Review: The Gravedigger’s Brawl by Abigail Roux

Format read:ebook provided by NetGalley
Formats available: Trade paperback, ebook
Genre: Horror, Mystery/Suspense
Length: 256 pages
Publisher: Riptide Publishing
Date Released: October 15, 2012
Purchasing Info: Author’s Website, Publisher’s Website, Goodreads, Amazon, Barnes & Noble, Book Depository

Dr. Wyatt Case is never happier than when he’s walking the halls of his history museum. Playing wingman for his best friend at Gravedigger’s Tavern throws him way out of his comfort zone, but not as much as the eccentric man behind the bar, Ash Lucroix.

Ash is everything Wyatt doesn’t understand: exuberant, quirky, and elbow deep in a Gaslight lifestyle that weaves history into everyday life. He coordinates his suspenders with his tongue rings. Within hours, Wyatt and Ash are hooked.

But strange things are afoot at Gravedigger’s, and after a knock to the head, Ash starts seeing things that can’t be explained by old appliances or faulty wiring. Soon everyone at Gravedigger’s is wondering if they’re seeing ghosts, or just going crazy. The answer to that question could end more than just Wyatt and Ash’s fragile relationship—it might also end their lives.

The Gravedigger’s Brawl is a massive Halloween bash that takes place in Gravedigger’s Tavern. Where is that, you might ask? The historic district in downtown Richmond, Virginia.

So we have an eerily named bar in a historic preservation district on the spookiest night of the year. And did I mention that everyone who works in the bar has started seeing ghosts? That’s right, ghosts. Poltergeists aren’t just thumping the walls, they have started screwing with the electrical wiring. That’s a disaster waiting to happen.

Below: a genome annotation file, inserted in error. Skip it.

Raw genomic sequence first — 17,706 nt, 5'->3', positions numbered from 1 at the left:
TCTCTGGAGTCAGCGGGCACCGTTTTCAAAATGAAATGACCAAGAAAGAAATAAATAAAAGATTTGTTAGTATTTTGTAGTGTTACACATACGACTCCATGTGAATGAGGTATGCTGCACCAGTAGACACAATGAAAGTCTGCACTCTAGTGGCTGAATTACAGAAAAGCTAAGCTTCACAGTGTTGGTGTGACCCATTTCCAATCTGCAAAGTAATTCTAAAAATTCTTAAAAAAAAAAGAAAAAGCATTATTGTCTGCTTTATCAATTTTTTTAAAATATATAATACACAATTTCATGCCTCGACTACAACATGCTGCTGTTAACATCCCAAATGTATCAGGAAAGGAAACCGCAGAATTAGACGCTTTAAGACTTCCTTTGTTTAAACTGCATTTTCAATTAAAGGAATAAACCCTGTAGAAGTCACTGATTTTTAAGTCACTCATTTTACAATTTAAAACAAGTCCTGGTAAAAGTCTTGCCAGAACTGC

Gravedigger’s Tavern doesn’t just have a weird name, it has some bad stuff in its history. It might be linked to the LaLaurie family in antebellum New Orleans. They were so evil, even their fellow slaveholders turned them in for their human experiments.

Richmond had its own version of the LaLauries, the Dubois family. It looks like they owned the land that Gravedigger’s sits on. One of the Dubois’ might still haunt the place, along with all of his victims.

The Gravedigger’s Brawl is a terrific, in the old-fashioned sense of the word, as in terrifying, ghost story. Spirits do haunt Gravedigger’s, and one man, Ash Lucroix, acquires the ability to see them, after a head injury.

Unfortunately for Ash, he’s not paranoid. One of them really is out to get him.

So is Wyatt Case, but that’s in a good way. The director of the historical society, although he might have been out of the closet for a long time, has an incredibly difficult time getting out of his shell. His academic reserve is a different problem all-together.

Opposites do attract. The academic introvert and the flair-expert, bartending extrovert with the gaslight aesthetic do take hesitant steps toward a relationship.

Meanwhile there are the ghosts. As more mysterious thumps and sparks manifest in the tavern, Wyatt starts researching the history of Gravedigger’s. (He’s a historian, it’s what he does). He finds paydirt. Or gravedirt. Amidst the urban legends, ghost tours and fanciful tales, he finds the Dubois family, and their misbegotten scion Vincent.

Vincent conducted human experiments on the land that is now Gravedigger’s. And every couple of decades since Vincent’s death, someone connected with that property has died, on the premises, of suicide. All under very mysterious circumstances.

And they’ve all looked very much like Ash Lucroix. So did Vincent Dubois. And it’s starting to seem a lot like Ash is next. Unless the bar burns down first.

Escape Rating A-: And a very chilling story this one is. The chills and thrills in this story come from the ghosts. The romance, although it exists, takes a back-seat to the ghost story.

I found the secondary story about saving Wyatt’s job at the Museum, and museum politics in general, to be hilarious and all-too-familiar. All non-profit institutions have some similarities. Wyatt’s co-worker Nash, especially his love of true-but-obscure facts, is laugh-out-loud funny.

This was a perfect Halloween read. It’s chilling and scary and terrifying. There are ghosts, and a fire, and a fight in the museum (in costume!). And in the end, what’s important gets saved.

***FTC Disclaimer: Most books reviewed on this site have been provided free of charge by the publisher, author or publicist. Some books we have purchased with our own money and will be noted as such. Any links to places to purchase books are provided as a convenience, and do not serve as an endorsement by this blog. All reviews are the true and honest opinion of the blogger reviewing the book. The method of acquiring the book does not have a bearing on the content of the review.
Be Sociable, Share!